Rep. Stuart Bishop, R-Lafayette, said finding state dollars to move and replace the Lafayette jail is a top priority for Lafayette lawmakers. (Photo provided by The Current in Lafayette)
The Lafayette Parish Sheriff’s Office and jail would receive $21.6 million directly from the state over the next year under the budget proposal currently working its way through the legislative process. That’s almost half of the $43.1 million allocated to individual Louisiana sheriffs and parish jails combined in the spending proposal.
Legislators jockey for dollars for their communities – particularly construction project funding – over several months leading up to the annual state budget’s approval in June. The money is expected to be spread out across the state, especially this year, when Louisiana has hundreds of millions in extra cash to give out for local needs.
But Lafayette Parish has an advantage over nearly every other community. It has a larger number of representatives and senators in the legislative leadership positions, which gives it more leverage over Louisiana’s finances.
In the House, Rep. Stuart Bishop, R-Lafayette, oversees the state’s annual construction budget as chairman of the House Ways and Means Committee. Rep. Vincent Pierre, of Lafayette, is also chairman of the Legislative Black Caucus, and one of the highest-ranking Democrats in the Legislature.
In the Senate, Republican President Page Cortez, considered the most powerful lawmaker in the Capitol, and Senate Democratic Caucus Chairman Gerald Boudreaux also hail from Lafayette.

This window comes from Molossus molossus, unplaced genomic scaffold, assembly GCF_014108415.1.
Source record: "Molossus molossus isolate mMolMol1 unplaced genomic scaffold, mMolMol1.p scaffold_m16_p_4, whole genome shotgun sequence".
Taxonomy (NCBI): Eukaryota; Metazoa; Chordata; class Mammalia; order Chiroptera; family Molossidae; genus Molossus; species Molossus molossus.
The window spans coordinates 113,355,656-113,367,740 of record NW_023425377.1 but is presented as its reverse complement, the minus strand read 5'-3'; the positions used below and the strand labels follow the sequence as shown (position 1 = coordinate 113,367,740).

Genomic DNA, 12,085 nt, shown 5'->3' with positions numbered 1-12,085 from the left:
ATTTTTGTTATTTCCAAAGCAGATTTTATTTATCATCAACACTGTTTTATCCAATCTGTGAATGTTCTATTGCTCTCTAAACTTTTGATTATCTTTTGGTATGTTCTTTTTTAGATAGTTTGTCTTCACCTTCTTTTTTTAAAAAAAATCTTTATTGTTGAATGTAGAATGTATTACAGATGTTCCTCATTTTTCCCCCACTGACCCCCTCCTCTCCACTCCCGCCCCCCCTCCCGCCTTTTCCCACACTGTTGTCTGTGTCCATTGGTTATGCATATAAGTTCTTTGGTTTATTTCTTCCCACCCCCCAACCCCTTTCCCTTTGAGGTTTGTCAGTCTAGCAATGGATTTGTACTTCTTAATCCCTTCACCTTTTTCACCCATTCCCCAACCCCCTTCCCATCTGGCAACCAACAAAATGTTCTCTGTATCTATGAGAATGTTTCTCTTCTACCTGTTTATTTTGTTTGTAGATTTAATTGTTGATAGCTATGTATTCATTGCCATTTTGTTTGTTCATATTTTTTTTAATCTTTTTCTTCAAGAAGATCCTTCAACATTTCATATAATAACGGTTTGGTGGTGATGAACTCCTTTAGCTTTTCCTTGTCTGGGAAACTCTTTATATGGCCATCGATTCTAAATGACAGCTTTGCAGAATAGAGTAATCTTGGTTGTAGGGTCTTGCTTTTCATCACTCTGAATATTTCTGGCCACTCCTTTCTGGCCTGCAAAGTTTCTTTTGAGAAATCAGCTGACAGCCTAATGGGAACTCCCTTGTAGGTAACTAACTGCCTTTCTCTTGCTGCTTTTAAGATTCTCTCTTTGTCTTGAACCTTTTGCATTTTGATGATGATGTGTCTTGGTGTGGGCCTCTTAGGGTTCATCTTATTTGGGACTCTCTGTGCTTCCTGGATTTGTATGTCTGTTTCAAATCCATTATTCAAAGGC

Only 13 other sheriffs and parish jails have direct allocations in the current spending plan, and only two, Lafayette and Livingston Parish, are getting more than $3 million.
The Livingston sheriff has been allocated $12 million, second largest behind Lafayette Parish. Another powerful legislative leader, House Speaker Clay Schexnayder, R-Gonzales, represents that parish.
How the money will be spent
Most of the Lafayette sheriff and jail money can be found in the state construction budget proposal. Lafayette Parish government is expected to receive $8.75 million for the design, planning and construction of a new parish jail in that plan.
The Lafayette Parish Sheriff’s Office is also currently slated to receive:
- $3.9 million for the planning and construction of a law enforcement center;
- $2.9 million for shooting range upgrades;
- $2.8 million for the planning and construction of a storage and evidence building;
- $2.2 million to design and build a fitness center; and
- $1 million for equipment.
About a third of all of that Lafayette funding — $7.1 million — will require the state to borrow money and needs approval of the Louisiana State Bond Commission. The remaining two-thirds of those Lafayette allocations — $14.5 million — would come from a state saving account and other cash resources, the most desirable type of funding to receive because it involves the fewest hurdles.
The state construction bill also indicates the Lafayette sheriff and jail may get more state money in the future. While it hasn’t been allocated yet, the legislation signals the state is prepared to give an additional $46.5 million for the new law enforcement center and $17.5 million to the new Lafayette jail project in the cycles to come.
Bishop, who is leaving his legislative office this year, said getting money to relocate and build a new Lafayette jail is a prime concern for the parish’s entire legislative delegation.
The current Lafayette jail is undersized and in deplorable condition, he said. It’s also an eyesore in the middle of downtown Lafayette and is considered a barrier to the area’s revitalization. SUPPORT NEWS YOU TRUST.